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Documentary follows U.S. troops in Baghdad
A much-needed view inside today's Iraq

Review by Bob Quellos | April 8, 2005 | Page 9

Gunner Palace, directed by Petra Epperlein and Michael Tucker.

OUR KNOWLEDGE of the real conditions inside Iraq has been limited since the first bombs were dropped on Baghdad more than two years ago. The corporate media's "embedded" reporters have proven utterly unable to produce coverage that differs from the line put out by the Pentagon and the Bush administration.

And unfortunately, independent media inside Iraq are limited and often hard to get access to. The result is a virtual blackout of what is taking place inside the country.

Gunner Palace, the recently released documentary by Michael Tucker and Petra Epperlein, points the cameras inside Iraq to shed light where it is desperately needed.

By sewing together interviews with soldiers from the 2/3 Field Artillery, along with footage of house raids and street patrols through Baghdad, the film helps reveal the reality of the occupation--for both U.S. troops and Iraqi citizens.

The interviews were filmed mostly at a palace built by Saddam Hussein and previously inhabited by his son Uday, who used the premises to throw lavish parties. During the "shock and awe" phase of second invasion of Iraq, the U.S. dropped a bomb on the palace--and has since taken up residence inside.

The compound is still shredded from the damage--except for a putting green installed by the military to accompany the still-existing pool and stocked fishing pond of the old palace. The luxuries led one soldier to call the compound "an adult paradise." But under daily attacks by rocket-propelled grenades (RPGs), it's nothing of the sort.

Still, while conditions at the palace aren't ideal, patrols on the streets of Baghdad are a nightmare. Soldiers ride on the edge of their seats, trying to avoid roadside bombs often hidden in bags or piles of garbage. Convoys stop traffic for long periods of time to dismantle suspected bombs that often prove to be nothing more than a plastic bag. Continuous gunfire and RPGs have become second nature to these soldiers, but roadside bombs are frying their nerves.

The film puts house raids carried out by U.S. forces front and center. Patrols are sent through Baghdad to find suspected resistance fighters. Front doors of homes are knocked in; a dozen troops enter with pointed rifles; and family members plead while arrests are made. The detained are sent to Abu Ghraib prison, even when weapons are not found--and they rarely are.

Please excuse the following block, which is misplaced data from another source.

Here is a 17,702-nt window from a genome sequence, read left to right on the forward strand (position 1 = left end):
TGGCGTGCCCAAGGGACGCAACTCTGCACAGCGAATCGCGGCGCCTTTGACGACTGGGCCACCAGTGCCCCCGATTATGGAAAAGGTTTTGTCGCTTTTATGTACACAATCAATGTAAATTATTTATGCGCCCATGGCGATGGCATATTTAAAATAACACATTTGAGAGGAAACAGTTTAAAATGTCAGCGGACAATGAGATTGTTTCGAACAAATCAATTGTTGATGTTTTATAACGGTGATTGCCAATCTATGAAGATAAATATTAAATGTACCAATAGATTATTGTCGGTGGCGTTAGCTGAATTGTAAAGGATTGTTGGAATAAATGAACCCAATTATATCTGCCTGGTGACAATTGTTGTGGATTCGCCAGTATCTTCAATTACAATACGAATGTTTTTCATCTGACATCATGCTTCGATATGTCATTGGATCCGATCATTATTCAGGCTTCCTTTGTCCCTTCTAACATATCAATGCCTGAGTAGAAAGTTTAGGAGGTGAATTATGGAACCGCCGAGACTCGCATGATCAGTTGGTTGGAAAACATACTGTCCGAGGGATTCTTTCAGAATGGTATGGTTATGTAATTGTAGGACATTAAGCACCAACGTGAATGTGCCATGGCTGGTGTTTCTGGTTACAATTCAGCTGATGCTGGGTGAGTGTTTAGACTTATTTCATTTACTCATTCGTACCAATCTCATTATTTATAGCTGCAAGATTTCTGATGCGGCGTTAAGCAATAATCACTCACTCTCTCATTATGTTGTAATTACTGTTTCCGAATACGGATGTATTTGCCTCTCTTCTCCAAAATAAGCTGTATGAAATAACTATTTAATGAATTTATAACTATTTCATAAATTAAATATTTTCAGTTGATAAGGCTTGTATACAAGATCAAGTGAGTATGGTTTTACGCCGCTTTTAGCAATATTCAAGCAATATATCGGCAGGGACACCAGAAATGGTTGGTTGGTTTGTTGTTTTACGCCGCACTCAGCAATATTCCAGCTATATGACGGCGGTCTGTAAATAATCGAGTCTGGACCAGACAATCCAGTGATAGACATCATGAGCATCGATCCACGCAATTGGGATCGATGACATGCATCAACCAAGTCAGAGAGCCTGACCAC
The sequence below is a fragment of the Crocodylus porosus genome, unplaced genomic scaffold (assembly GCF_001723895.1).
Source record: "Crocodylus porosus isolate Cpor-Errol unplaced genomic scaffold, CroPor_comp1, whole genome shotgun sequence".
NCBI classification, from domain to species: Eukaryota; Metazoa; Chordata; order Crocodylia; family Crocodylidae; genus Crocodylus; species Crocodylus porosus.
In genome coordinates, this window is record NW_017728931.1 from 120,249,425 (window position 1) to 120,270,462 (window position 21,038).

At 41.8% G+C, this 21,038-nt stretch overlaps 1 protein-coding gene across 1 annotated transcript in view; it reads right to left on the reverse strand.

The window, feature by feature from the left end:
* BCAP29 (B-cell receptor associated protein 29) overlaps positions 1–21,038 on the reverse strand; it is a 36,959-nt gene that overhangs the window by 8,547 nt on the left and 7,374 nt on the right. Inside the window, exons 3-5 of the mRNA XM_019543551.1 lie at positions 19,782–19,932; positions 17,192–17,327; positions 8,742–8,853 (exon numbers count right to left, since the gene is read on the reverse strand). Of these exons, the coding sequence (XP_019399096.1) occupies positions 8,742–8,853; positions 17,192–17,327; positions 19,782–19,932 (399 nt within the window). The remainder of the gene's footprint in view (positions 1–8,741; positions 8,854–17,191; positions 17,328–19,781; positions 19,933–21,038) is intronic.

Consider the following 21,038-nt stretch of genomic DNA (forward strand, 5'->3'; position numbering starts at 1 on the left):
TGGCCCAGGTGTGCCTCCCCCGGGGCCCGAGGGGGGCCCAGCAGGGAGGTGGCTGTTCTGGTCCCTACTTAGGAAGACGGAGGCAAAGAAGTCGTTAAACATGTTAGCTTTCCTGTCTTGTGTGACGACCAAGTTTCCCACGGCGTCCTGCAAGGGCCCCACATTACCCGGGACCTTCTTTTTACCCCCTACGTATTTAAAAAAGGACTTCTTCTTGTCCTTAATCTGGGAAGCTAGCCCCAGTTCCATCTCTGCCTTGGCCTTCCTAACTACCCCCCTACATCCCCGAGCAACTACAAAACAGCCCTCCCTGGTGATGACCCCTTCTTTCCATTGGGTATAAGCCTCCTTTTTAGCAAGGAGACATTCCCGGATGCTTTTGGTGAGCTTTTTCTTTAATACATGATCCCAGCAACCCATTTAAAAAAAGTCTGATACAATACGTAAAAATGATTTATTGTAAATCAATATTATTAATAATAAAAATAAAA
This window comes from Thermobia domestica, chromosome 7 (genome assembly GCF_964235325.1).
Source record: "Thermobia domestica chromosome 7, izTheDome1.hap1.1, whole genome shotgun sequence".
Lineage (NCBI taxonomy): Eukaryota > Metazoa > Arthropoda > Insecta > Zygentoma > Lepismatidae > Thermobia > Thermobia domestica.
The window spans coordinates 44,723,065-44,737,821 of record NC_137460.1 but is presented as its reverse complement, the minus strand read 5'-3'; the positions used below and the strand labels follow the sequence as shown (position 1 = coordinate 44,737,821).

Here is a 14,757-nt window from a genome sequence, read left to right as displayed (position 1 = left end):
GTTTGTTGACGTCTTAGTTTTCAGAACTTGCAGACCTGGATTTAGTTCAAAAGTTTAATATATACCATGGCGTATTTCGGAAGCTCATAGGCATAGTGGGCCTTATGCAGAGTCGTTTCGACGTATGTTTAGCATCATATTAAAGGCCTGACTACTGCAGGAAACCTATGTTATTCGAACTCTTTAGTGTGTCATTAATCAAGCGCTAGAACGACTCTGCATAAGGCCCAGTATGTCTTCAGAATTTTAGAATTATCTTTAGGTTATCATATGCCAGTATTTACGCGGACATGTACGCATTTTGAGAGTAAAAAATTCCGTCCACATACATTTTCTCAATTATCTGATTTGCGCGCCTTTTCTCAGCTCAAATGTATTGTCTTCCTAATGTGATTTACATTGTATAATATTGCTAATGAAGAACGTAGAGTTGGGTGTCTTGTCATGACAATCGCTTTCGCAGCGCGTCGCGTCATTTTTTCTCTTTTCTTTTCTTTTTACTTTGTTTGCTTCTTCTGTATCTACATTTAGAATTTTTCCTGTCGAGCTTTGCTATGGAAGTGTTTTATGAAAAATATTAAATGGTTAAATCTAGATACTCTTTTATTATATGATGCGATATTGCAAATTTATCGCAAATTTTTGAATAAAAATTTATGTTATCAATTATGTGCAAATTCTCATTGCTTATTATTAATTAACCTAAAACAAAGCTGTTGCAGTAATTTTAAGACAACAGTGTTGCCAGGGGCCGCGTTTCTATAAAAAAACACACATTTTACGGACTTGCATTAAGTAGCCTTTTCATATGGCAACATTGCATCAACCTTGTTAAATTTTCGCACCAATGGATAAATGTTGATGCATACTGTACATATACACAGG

This is the brutal and uncompromising face of U.S. occupation.

Partially due to the use of handheld cameras, the film's footage has a raw edge. It is accompanied by an equally raw and gritty soundtrack, composed of hip-hop beats often overlaid with vocals from the soldiers stationed in the palace. Their lyrics reveal frustration with the occupation, alongside a sentiment that people at home are forgetting about the war. As one solider rhymes, "For y'all, this is just a show, but we live in this movie."

Interviews with officers are usually filled the message the Pentagon wants to send, but regular soldiers express sentiments that often resemble those heard during Vietnam. As SPC Stuart Wilf says, "If you see any politicians, be sure to let them know that while they're sitting around their dinner tables with their families, talking about how hard the war is on them, we're here, under attack, nearly 24 hours a day, dodging RPGs, and fighting not for a better Iraq, but just to stay alive."

Gunner Palace not only provides a much-needed view inside the occupation of Iraq, it also creates another solid argument for ending the occupation now.

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